Other folk of note who I became friends with included a couple of posh welsh girls, some brummie who now lived in Oz, some token irish, and even a couple of Old Etonians (well they sounded like they were!).
I used to frequent a couple of establishments for dinner - one place where I even used to eat Indian food!!! Yes, indeed - I used to pig out on chicken tandori that they would cook in front of my eyes in the nearby tandor - not having been a big meat eater for many years - it felt strange to eat so much - but it was the most succulent chicken I think I've ever had. Another place was Debbie's Place - a so called Irish Bar, Debbie herself was Malay her husband Steve and Irishman, it was really a glorified bamboo shack - and the whole place was run with such enthusiasm that one couldn't help admire what they had both done, even in answering the same questions to different tourists every night they'd always maintain a positivity that had to be seen to be believed. Anyway - Steve used to be a chef and the food was cheap, good and yes familiar from home which made a nice break from the rice or noodles. It was a bit of an expat hangout as well - and it was interesting to chat to a few of the locals the most famous being Colin or otherwise known as the 'Magic Man' on account of his fairly good card tricks. The staff were crazy and the place on occasions became quite crazy.
I did a fair amount of walking in Langkawi - there was perhaps an hour circuit that took me up beyond the beach, passed some swanky hotel, across some deserted beach where a great number of crabs scuttled around, and along a creek. The creek was home to the fishing fleet, out of sight of course - I wondered how many folk came to this part of the world and ever saw the multitude of boats moored only a short distance from where they lounged on the beach? They'd file out at night, but perhaps a few early morning joggers might notice their return. Ramshackle buildings stood around further up the creek, the atmosphere was almost hostile - I guess I had no business snopping around and for a short section my pace always quickened as cockerels appeared menacingly, I don't like cockerels! After a weir the river meandered through meadows and then crop fields - cows wandered about, catfish could be seen in the water, wading birds strutted about in a nearby marsh. I'd eventually link up with the road and before long would be right back in touristville.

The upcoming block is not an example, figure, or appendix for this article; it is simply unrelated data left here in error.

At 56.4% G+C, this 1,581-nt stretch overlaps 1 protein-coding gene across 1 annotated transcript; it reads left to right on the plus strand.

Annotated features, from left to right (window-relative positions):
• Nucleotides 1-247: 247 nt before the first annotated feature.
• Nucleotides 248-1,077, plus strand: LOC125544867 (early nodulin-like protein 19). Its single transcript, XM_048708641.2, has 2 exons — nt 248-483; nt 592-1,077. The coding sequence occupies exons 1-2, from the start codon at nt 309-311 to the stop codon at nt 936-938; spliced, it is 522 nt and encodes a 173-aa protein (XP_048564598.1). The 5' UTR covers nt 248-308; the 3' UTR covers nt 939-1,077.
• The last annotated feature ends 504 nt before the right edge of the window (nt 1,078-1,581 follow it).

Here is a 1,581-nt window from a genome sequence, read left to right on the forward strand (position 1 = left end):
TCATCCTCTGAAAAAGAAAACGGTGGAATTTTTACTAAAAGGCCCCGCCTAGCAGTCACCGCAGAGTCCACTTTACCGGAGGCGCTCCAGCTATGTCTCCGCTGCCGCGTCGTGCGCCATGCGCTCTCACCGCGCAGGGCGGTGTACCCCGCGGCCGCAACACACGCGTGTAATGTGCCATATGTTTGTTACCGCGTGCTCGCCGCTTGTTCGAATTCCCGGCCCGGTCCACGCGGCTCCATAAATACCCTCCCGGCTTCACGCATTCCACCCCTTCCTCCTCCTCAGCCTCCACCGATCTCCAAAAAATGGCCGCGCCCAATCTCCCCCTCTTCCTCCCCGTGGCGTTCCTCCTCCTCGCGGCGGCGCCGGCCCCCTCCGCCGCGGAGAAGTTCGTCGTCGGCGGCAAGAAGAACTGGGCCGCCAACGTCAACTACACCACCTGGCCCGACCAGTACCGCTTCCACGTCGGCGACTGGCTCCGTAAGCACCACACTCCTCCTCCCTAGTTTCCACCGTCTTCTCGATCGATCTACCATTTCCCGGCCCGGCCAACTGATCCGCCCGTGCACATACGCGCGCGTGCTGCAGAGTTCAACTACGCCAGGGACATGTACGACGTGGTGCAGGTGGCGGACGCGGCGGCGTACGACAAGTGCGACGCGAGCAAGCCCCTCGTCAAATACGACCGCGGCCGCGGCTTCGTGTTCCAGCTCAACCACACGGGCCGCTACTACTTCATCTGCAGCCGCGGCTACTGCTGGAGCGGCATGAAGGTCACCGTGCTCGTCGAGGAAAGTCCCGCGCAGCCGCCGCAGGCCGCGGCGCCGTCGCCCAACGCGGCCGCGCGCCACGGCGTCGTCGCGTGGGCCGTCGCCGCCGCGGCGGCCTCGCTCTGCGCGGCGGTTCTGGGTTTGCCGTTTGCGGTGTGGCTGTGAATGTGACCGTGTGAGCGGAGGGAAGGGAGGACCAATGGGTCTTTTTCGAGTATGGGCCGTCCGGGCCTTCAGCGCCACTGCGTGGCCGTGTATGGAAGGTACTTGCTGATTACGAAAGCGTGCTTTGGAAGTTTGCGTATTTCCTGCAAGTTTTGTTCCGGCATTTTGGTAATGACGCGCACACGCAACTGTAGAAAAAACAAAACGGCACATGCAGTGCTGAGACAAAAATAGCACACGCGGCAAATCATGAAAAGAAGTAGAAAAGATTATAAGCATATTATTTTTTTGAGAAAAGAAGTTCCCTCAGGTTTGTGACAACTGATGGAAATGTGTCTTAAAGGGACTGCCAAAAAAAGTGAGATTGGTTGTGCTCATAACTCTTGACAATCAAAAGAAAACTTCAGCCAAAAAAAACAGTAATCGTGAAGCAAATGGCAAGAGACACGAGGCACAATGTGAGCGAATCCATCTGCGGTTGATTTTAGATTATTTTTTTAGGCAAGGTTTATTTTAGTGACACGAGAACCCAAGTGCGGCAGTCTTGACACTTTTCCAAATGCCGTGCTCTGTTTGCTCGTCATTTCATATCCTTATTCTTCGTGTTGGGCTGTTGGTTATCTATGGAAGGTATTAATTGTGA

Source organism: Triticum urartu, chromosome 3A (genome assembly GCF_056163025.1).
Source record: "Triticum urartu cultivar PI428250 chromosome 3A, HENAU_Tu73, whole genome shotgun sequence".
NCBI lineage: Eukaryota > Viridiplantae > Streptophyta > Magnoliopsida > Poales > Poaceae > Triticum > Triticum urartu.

The only snag with the place was the absence of an ATM - I had to pay a ridiculous amount to cacth a taxi to the airport to get money and I stupidly did this twice. The airport apparently received charters from London last high season - wow! I could have rented a motorbike, there were no ordinary bikes for rent but the sight of the odd tourist limping about town after some unfortunate accident, deterred me. And so that was Langkawi - I went on a couple of pointless excursions to try to give the rest of the island some justice - but the weather was cloudy in the hills and we couldn't see anything. Really I just swam, walked, read, ate good food, met many interesting people and relaxed for a week - it was pretty much spot-on. My next port of call would be neighbouring Thailand - I could catch a ferry to Satun (in Thailand), a port barely an hour away by ferry.
One outstanding memory of Langkawi would have had to be the fairly common sight of Muslim girls on the back of the large yellow inflatable that was being towed behind a speedboat across the bay - all of them fully dressed and wearing headscarves, whilst their counterparts, the men folk, lazed about the beach in swimming shorts, smoking cigarettes and openly staring at bikini-clad western women.
Other memories of Malaysia would be the advert I saw on TV promoting some anti-dandruff shampoo, the girl's hair was never shown once. Palm trees, absolutely everywhere. Bad karoke, and mobile phones.